- Notifications—We all need reminders sometimes. An LMS with notification features helps you keep learners on schedule. Send event-specific push notifications or email reminders to targeted users. Or integrate the LMS with other software like Slack to send out notifications.
- Gamification—Making the learning experience fun will boost your participation and results. An LMS that can implement games, points, rewards, contests, and leaderboards helps engage and motivate learners.
- Testing and Grading—Without a way to assess students, you will never know if they are learning the skills or retaining the information they need. Testing features let you assess students via multiple choice, short answer, true/false, and other types of questions. Grading features allow you to measure answers to an answer sheet for easy grading. Or you can opt to grade manually.
- Certification—If you need employees to certify in certain skills, the right LMS can help. Some LMSs allow you to create certification programs quickly and easily so employees can certify to do a particular job.
- AI—Artificial intelligence (AI) has come a long way in the last decade. When integrated with an LMS, AI can give course and format suggestions to personalize learning paths. Just like Netflix and Spotify, your LMS can curate personalized content depending on the learner’s needs. Plus, you can use AI for virtual coaches that guide learners along in the curriculum. AI is a valuable feature because it makes work easier for both learners and administrators.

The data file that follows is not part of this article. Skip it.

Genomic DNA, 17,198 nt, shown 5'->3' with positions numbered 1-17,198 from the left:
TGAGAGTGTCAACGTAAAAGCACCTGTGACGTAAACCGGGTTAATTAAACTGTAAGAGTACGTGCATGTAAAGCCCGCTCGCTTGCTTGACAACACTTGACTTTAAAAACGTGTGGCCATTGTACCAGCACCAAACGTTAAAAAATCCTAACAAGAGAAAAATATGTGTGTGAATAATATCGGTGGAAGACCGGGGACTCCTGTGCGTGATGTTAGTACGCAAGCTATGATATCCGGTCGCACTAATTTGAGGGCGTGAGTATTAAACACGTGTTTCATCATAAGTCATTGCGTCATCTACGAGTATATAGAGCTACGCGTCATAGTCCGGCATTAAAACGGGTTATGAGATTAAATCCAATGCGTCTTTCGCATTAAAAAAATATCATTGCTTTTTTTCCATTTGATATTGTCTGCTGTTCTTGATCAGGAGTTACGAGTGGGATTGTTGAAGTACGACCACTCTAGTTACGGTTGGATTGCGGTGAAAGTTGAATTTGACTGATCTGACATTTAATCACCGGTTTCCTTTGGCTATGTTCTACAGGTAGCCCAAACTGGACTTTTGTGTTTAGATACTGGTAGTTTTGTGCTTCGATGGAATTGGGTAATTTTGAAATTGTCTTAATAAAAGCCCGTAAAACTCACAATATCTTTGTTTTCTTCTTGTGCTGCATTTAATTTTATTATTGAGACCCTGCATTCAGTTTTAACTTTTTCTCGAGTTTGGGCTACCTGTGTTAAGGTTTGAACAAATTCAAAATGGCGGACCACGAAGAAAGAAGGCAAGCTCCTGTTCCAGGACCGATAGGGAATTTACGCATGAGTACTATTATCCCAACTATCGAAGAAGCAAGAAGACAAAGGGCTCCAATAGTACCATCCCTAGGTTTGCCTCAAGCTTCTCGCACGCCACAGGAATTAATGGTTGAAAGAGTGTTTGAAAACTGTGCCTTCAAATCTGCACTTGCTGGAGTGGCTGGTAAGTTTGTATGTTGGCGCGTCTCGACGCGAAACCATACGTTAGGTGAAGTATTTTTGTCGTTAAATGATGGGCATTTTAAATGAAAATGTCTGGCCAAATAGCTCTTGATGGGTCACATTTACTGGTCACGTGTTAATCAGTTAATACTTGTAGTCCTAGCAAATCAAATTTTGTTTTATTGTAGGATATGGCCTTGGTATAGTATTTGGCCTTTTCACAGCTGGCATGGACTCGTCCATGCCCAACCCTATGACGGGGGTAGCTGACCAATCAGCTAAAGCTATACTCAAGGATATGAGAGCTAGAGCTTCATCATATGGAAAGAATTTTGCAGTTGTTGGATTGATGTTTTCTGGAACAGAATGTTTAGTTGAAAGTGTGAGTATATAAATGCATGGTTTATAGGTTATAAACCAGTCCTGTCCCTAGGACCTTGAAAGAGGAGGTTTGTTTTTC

- Automated admin tasks—With so much administrative work that goes into work training, it’s nice to automate some of it away. So choose an LMS that features automated grading and reminders and does other tasks for you.
- Integration—If you want to be efficient, make sure your LMS can integrate with software you already use. Salesforce, Slack, or calendar integration are just some examples. By integrating with existing business software, an LMS can make your life a lot easier.
- Microlearning—People have short attention spans. Sometimes they want to take in information in bite-sized chunks. An LMS can design the learning curriculum in a way that learning can take place in shorter spurts. The LMS makes sure training happens in a sequential manner that makes sense, so learners don’t need to think about their progress. The language learning app Duolingo is a good example of this.
- Social learning—Learning is more fun with others. Social learning features like collaboration tools, discussion forums, peer mentorship programs, and competitions are good ways to engage learners. Not everyone likes learning alone, and with the prevalence of social media, it’s easier than ever to implement social learning features in e-learning.
- Support for multiple languages—Having support for multiple languages is especially helpful for big companies that have employees in different countries. This way, you can keep everyone on the same page across different languages.
LMSs will vary from one to the next. Just find one that fits your needs. If you realize you only need some basic features, then don’t worry about your LMS having everything. However, if you are a growing business, you may benefit from some of the scalable features listed above.
Market for Learning Management Systems
There is no denying that Learning Management Systems have become a major part of any business. They are simply the most efficient way to train employees. Not only that, the education and government sectors are seeing huge benefits as well. And these trends will not stop anytime soon.
The market for Learning Management Systems is expected to grow from $13.4 billion in 2020 to $25.7 billion by 2025, at a Compound Annual Growth Rate (CAGR) of 14.0%. Needless to say, LMSs are here to stay.
Working with Dev.co
If you want to develop an LMS for your business, custom develop an open source system or optimize an existing one, Dev.co is here to help. We can help you make a comprehensive e-learning platform catered to your needs.